To say that the list of those involved was stellar would undersell it. I could just list the artistes who participated and this would almost suffice as a review -- in alphabetical order: Tori Amos, Tim Booth, Billy Bragg, Eliza Carthy, Marianne Faithful, Kristin Hersh, Sinead O'Connor, Yoko Ono, Beth Orton, Miranda Richardson, Patti Smith, Tilda Swinton.
The theme for the evening was childhood/motherhood, with Blake's Songs of Innocence as a backdrop (quite literally, as Blake's glorious illustrations were projected onto a screen behind the stage for most of the evening) and perhaps some kind of framework. Smith explains the motivations and meaning behind the concert in a recent Guardian article, and some of this definitely came through in the performances; yes, at times the event as a whole seemed to be more a smorgasboard of singer-songwriters (predominantly, but not exclusively, female) than any kind of unified whole... but what's not to like about that? I'd feared -- uncharitably! -- that the event would be two hours of piano-led PMT, but there was no danger of the women involved allowing their (song-)cycles to synchronise as a result of performing on the same stage; the only thing they had in common was their individuality.
Highlights for me included:
* Patti Smith opening the show with Birdland. I'd never really heard her music before, and as an introduction to her music (which I'd never really heard before) this felt rather like being thrown in at the deep end; but for a voice like that, a girl could learn to swim.
* A powerful set from Tori Amos. Surely spoilt for choice as to which songs best fitted the evening's theme, she ended up performing "Silent All These Years", "Pretty Good Year", "Mother Revolution", and "Winter". A fantastic selection, and she's lost none of the force and feeling over the years, though she seems to have added more vowels than English phonology normally admits. Being a sad lyrics junkie, I noticed that "Mother Revolution" contains the line "All along the watchtower", linking it to the corresponding "Songs of Experience" concert which features the works of Jimi Hendrix. (Yes, I am quite sure I'm in the wrong song.)
* The chance to see Kristin Hersh again, but this time when I could remain seated and not be incessantly jostled by stupid people.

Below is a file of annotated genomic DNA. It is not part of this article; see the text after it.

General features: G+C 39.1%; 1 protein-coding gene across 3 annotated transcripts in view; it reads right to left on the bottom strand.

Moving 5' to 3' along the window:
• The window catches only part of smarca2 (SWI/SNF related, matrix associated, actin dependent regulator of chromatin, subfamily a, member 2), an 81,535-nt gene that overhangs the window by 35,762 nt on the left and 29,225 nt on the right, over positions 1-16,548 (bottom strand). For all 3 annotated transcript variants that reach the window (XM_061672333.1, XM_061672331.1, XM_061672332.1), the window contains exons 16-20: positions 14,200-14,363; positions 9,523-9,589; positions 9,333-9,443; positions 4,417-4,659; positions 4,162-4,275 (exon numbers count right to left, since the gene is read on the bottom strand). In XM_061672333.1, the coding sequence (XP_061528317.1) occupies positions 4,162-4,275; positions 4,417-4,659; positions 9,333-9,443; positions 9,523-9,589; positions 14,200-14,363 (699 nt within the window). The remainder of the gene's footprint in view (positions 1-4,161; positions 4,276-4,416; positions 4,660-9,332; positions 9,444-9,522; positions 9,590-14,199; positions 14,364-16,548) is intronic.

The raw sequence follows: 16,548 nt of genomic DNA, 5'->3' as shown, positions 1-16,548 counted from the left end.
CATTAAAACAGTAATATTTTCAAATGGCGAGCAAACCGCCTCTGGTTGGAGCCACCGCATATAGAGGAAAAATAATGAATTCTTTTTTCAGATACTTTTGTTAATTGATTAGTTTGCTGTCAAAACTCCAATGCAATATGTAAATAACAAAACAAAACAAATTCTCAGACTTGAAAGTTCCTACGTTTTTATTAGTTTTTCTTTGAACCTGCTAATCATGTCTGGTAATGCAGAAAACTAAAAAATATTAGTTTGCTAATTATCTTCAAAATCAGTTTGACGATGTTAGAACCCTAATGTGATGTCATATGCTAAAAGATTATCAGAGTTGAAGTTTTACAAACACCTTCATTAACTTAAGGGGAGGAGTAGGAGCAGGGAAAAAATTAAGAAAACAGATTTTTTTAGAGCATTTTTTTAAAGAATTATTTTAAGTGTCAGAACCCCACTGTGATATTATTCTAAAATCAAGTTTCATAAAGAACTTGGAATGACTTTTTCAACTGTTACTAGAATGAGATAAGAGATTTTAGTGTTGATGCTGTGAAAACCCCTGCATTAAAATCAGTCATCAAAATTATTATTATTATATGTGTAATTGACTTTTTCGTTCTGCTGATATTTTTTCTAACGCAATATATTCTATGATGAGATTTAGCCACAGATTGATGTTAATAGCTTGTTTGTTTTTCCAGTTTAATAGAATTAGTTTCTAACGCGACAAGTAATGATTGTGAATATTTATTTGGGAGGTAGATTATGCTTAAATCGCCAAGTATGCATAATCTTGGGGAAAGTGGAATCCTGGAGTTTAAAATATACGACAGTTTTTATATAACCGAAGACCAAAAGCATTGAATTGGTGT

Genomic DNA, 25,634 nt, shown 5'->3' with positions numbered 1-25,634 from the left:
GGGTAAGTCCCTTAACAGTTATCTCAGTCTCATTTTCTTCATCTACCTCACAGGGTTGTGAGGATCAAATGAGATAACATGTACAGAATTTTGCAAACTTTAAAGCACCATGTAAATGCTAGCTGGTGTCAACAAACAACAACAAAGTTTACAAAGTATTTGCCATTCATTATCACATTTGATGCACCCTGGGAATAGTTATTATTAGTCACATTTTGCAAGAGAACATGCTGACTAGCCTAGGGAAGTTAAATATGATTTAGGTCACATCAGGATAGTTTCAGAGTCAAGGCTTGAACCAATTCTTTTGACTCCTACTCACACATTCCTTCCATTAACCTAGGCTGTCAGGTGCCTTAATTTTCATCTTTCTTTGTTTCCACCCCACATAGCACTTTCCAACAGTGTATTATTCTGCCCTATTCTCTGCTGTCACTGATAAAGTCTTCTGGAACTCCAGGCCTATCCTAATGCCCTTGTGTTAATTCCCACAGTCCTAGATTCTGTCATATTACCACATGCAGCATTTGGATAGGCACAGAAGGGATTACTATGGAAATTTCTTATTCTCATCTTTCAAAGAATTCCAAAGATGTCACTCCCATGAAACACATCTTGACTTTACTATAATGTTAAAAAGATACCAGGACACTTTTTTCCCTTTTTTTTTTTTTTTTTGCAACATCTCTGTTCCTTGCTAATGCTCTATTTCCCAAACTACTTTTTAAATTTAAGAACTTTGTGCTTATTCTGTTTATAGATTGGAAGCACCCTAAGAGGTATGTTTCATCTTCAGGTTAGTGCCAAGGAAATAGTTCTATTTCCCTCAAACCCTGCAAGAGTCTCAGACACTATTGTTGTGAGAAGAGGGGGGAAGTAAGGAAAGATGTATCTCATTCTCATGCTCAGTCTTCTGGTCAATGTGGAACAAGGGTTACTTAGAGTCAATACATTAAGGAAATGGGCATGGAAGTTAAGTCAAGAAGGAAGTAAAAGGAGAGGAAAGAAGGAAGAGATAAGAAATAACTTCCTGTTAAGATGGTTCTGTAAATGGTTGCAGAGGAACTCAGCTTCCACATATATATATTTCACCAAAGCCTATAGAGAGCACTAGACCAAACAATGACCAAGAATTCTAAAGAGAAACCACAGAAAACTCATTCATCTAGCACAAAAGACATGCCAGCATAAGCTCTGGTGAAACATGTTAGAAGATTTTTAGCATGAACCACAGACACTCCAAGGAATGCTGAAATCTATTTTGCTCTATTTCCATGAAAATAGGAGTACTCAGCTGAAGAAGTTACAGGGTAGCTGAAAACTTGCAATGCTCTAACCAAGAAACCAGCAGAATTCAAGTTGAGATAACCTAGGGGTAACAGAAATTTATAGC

* Miranda Richardson's lively rendition of the rather peculiar carol "Bitter Withy", and Eliza Carthy's mournful version of the no less peculiar (at least by modern standards) song "Daily Growing".
* Beth Orton skipping with excitement when the whole crowd reassembled for the final song. She's cancelled her summer appearance at Somerset House (for which we had tickets, thanks again to Owen) due to album deadlines, so we were all the more glad that she could take part in this concert. "Someone's Daughter" may have been an obvious choice for the evening but it's still a great song.
* An acoustic version of indie anthem "Sit Down" by Tim Booth (surely I don't need to provide a lyrics link for something that's so well known it's available as a polyphonic ringtone!), to which most of us swayed along -- decorously, though, as befitted the Royal Festival Hall. ("Guess the age of the audience," quipped Owen.)
* Marianne Faithfull battling bronchitis to give us a superbly swaggering rendition of Lennon's "Working-Class Hero". She must be fearsome when she's on top form; despite the illness, her voice easily filled the Festival Hall.
* The final number, "Inchworm" (originally featured in the musical "Hans Christian Andersen"). It seemed a strange choice of song to unite so many diverse artistes, but as the assembled crowd sung the slight melody again and again, its hypnotic harmonies (never quite resolving, as the counterpoint refrain weaves in and out of the main tune) cast their spell over the crowd.
I could go on. Flawed though it may have been in some ways (Sinead O'Connor's formless two-chord meanderings through the Psalms were desperately self-indulgent, and a sadly limited showcase for her amazing voice; Patti Smith should perhaps have thought twice about dragging her daughter on stage to play piano, particularly as said daughter looked awkward and embarrassed by the whole affair; Yoko Ono's solo number probably crossed the line between using voice as a percussive instrument and using voice as a weapon, though it was certainly interesting; the "Songs of Innocence" theme was a bit vague and didn't really gain much from the silent black-and-white home-video footage of small children that appeared on the backdrop at intervals throughout the evening) it was a phenomenal evening, both as a musical event and a conjunction of musical stars. I bought the programme on the way out, if only so that 30 years down the line my children might believe me when I said that I'd been there.